Two Nations, One Dream
By Yun Qin
When ABBA started singing, “I have a dream, a song to sing, to help me cope with anything,” I was not yet born in a small city in the Yangtze River Delta of China. By the time I was first time humming, “I have a dream, a fantasy, to help me through reality,” I had left my hometown for Shanghai with all my dreams as my luggage. I longed to see the outside world and to experience what novelty could bring to a young heart.
Several years later, I packed up again and moved to the other side of the world. I was ready for and even anticipating strong culture shock. Not until I met various people from around the world did I give in to the culture shock. As I discovered in my new living environment, differences can seem much more interesting when you realize that people actually have a lot in common. I learned that finding similarities between cultures could be a fun endeavor.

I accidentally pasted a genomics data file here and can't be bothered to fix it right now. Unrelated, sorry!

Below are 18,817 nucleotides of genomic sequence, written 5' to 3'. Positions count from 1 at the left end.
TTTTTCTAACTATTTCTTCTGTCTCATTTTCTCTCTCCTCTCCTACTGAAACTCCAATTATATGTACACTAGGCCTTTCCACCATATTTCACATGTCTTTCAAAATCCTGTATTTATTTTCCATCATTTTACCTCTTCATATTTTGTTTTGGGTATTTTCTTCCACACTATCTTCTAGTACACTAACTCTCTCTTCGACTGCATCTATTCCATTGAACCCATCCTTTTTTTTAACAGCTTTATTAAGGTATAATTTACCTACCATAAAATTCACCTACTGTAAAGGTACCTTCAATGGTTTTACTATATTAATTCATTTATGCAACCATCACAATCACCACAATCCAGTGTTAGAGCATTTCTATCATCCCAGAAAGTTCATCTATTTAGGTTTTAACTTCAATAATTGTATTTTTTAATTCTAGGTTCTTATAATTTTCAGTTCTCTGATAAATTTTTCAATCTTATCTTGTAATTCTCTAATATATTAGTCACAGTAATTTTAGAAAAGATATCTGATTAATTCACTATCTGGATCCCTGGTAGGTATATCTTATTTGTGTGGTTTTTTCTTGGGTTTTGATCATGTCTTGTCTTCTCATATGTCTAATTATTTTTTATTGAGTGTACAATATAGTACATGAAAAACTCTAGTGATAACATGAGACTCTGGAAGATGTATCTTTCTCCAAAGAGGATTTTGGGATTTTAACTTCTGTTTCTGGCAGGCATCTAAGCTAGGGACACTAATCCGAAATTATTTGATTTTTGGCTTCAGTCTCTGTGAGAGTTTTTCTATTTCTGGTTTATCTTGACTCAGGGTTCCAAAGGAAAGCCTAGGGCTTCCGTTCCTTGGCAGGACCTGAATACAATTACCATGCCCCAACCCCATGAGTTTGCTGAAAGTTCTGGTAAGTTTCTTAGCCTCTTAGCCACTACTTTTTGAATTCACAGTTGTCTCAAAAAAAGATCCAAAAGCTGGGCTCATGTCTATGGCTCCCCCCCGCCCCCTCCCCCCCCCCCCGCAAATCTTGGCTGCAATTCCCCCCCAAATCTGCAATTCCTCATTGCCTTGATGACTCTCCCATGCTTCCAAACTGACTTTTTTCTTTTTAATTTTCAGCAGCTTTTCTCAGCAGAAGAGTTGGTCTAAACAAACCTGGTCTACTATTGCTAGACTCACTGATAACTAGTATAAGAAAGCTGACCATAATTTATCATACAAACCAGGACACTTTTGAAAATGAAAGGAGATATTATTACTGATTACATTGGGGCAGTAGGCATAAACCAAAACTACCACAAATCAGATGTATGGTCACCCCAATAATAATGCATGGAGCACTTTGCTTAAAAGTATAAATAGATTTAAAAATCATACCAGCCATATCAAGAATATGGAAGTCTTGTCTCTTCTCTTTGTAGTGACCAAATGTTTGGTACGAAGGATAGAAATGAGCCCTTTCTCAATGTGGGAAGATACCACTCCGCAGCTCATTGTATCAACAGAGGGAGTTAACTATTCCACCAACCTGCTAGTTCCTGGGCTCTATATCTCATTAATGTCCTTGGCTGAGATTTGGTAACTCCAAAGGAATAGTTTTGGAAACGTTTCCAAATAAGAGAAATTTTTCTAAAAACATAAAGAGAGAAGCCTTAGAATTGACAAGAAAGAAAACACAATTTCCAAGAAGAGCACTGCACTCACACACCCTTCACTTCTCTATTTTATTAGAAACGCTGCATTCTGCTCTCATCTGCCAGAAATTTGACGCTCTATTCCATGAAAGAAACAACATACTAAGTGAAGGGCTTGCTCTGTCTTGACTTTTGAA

I had this same understanding in mind when facing a challenge in the present day: How best can teachers present China and Chinese culture to their students? Should the differences be characterized as something exotic, or simply enjoyable? With this question, I designed the 2014 China Studies Seminar (July 13–19, Shanghai) with the theme of “Two Nations, One Dream." Read on!
And look for perspectives on “Two Nations, One Dream” from teachers in the next issue of Chinese Language Matters